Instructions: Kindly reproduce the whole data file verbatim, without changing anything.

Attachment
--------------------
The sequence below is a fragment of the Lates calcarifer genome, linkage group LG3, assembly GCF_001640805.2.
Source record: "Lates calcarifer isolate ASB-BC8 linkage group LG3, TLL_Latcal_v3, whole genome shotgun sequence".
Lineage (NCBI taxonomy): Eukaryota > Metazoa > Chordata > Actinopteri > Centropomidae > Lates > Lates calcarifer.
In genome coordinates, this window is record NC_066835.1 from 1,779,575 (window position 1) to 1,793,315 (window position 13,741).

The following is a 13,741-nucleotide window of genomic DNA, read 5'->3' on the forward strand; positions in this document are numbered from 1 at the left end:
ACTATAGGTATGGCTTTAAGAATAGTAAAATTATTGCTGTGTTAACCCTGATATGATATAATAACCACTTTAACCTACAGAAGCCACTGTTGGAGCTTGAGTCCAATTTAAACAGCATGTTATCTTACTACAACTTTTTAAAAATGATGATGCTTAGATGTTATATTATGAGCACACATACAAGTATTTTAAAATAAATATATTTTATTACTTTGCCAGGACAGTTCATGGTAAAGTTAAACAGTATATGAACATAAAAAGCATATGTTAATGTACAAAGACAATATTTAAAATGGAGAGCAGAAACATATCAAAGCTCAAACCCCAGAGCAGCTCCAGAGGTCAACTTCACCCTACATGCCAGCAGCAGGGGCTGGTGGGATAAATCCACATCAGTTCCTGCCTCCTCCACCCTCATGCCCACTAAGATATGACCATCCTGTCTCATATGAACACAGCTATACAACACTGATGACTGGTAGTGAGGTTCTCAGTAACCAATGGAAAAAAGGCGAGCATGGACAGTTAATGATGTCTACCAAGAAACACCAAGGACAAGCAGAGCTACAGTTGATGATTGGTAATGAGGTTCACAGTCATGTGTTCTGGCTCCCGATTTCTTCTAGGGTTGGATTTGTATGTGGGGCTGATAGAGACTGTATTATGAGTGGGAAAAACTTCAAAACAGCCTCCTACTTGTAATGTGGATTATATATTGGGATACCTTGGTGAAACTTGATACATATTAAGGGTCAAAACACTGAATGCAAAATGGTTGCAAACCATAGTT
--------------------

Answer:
The sequence below is a fragment of the Lates calcarifer genome, linkage group LG3, assembly GCF_001640805.2.
Source record: "Lates calcarifer isolate ASB-BC8 linkage group LG3, TLL_Latcal_v3, whole genome shotgun sequence".
Lineage (NCBI taxonomy): Eukaryota > Metazoa > Chordata > Actinopteri > Centropomidae > Lates > Lates calcarifer.
In genome coordinates, this window is record NC_066835.1 from 1,779,575 (window position 1) to 1,793,315 (window position 13,741).

The following is a 13,741-nucleotide window of genomic DNA, read 5'->3' on the forward strand; positions in this document are numbered from 1 at the left end:
ACTATAGGTATGGCTTTAAGAATAGTAAAATTATTGCTGTGTTAACCCTGATATGATATAATAACCACTTTAACCTACAGAAGCCACTGTTGGAGCTTGAGTCCAATTTAAACAGCATGTTATCTTACTACAACTTTTTAAAAATGATGATGCTTAGATGTTATATTATGAGCACACATACAAGTATTTTAAAATAAATATATTTTATTACTTTGCCAGGACAGTTCATGGTAAAGTTAAACAGTATATGAACATAAAAAGCATATGTTAATGTACAAAGACAATATTTAAAATGGAGAGCAGAAACATATCAAAGCTCAAACCCCAGAGCAGCTCCAGAGGTCAACTTCACCCTACATGCCAGCAGCAGGGGCTGGTGGGATAAATCCACATCAGTTCCTGCCTCCTCCACCCTCATGCCCACTAAGATATGACCATCCTGTCTCATATGAACACAGCTATACAACACTGATGACTGGTAGTGAGGTTCTCAGTAACCAATGGAAAAAAGGCGAGCATGGACAGTTAATGATGTCTACCAAGAAACACCAAGGACAAGCAGAGCTACAGTTGATGATTGGTAATGAGGTTCACAGTCATGTGTTCTGGCTCCCGATTTCTTCTAGGGTTGGATTTGTATGTGGGGCTGATAGAGACTGTATTATGAGTGGGAAAAACTTCAAAACAGCCTCCTACTTGTAATGTGGATTATATATTGGGATACCTTGGTGAAACTTGATACATATTAAGGGTCAAAACACTGAATGCAAAATGGTTGCAAACCATAGTT